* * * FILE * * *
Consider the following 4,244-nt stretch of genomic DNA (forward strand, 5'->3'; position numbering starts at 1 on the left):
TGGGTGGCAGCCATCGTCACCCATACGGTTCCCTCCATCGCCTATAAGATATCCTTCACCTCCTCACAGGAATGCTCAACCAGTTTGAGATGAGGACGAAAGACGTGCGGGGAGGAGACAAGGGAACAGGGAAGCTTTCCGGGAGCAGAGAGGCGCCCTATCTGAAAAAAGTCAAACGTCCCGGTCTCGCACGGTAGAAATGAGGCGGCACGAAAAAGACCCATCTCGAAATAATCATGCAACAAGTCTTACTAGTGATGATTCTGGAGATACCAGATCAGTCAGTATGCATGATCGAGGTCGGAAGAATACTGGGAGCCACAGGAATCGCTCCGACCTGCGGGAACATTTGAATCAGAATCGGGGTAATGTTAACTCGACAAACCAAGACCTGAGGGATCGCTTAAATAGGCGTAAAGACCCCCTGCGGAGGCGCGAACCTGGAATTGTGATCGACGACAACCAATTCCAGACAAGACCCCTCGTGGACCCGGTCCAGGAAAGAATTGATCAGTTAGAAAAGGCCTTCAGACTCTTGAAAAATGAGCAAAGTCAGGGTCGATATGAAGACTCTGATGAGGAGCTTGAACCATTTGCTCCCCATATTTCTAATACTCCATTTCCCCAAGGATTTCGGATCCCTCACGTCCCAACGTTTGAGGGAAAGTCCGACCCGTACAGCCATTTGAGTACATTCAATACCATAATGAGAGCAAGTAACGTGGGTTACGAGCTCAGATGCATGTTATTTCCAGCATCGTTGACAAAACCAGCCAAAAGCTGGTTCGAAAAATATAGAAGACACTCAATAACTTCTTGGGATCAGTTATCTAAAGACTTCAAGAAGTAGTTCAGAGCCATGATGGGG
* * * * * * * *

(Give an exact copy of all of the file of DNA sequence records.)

Consider the following 4,244-nt stretch of genomic DNA (forward strand, 5'->3'; position numbering starts at 1 on the left):
TGGGTGGCAGCCATCGTCACCCATACGGTTCCCTCCATCGCCTATAAGATATCCTTCACCTCCTCACAGGAATGCTCAACCAGTTTGAGATGAGGACGAAAGACGTGCGGGGAGGAGACAAGGGAACAGGGAAGCTTTCCGGGAGCAGAGAGGCGCCCTATCTGAAAAAAGTCAAACGTCCCGGTCTCGCACGGTAGAAATGAGGCGGCACGAAAAAGACCCATCTCGAAATAATCATGCAACAAGTCTTACTAGTGATGATTCTGGAGATACCAGATCAGTCAGTATGCATGATCGAGGTCGGAAGAATACTGGGAGCCACAGGAATCGCTCCGACCTGCGGGAACATTTGAATCAGAATCGGGGTAATGTTAACTCGACAAACCAAGACCTGAGGGATCGCTTAAATAGGCGTAAAGACCCCCTGCGGAGGCGCGAACCTGGAATTGTGATCGACGACAACCAATTCCAGACAAGACCCCTCGTGGACCCGGTCCAGGAAAGAATTGATCAGTTAGAAAAGGCCTTCAGACTCTTGAAAAATGAGCAAAGTCAGGGTCGATATGAAGACTCTGATGAGGAGCTTGAACCATTTGCTCCCCATATTTCTAATACTCCATTTCCCCAAGGATTTCGGATCCCTCACGTCCCAACGTTTGAGGGAAAGTCCGACCCGTACAGCCATTTGAGTACATTCAATACCATAATGAGAGCAAGTAACGTGGGTTACGAGCTCAGATGCATGTTATTTCCAGCATCGTTGACAAAACCAGCCAAAAGCTGGTTCGAAAAATATAGAAGACACTCAATAACTTCTTGGGATCAGTTATCTAAAGACTTCAAGAAGTAGTTCAGAGCCATGATGGGG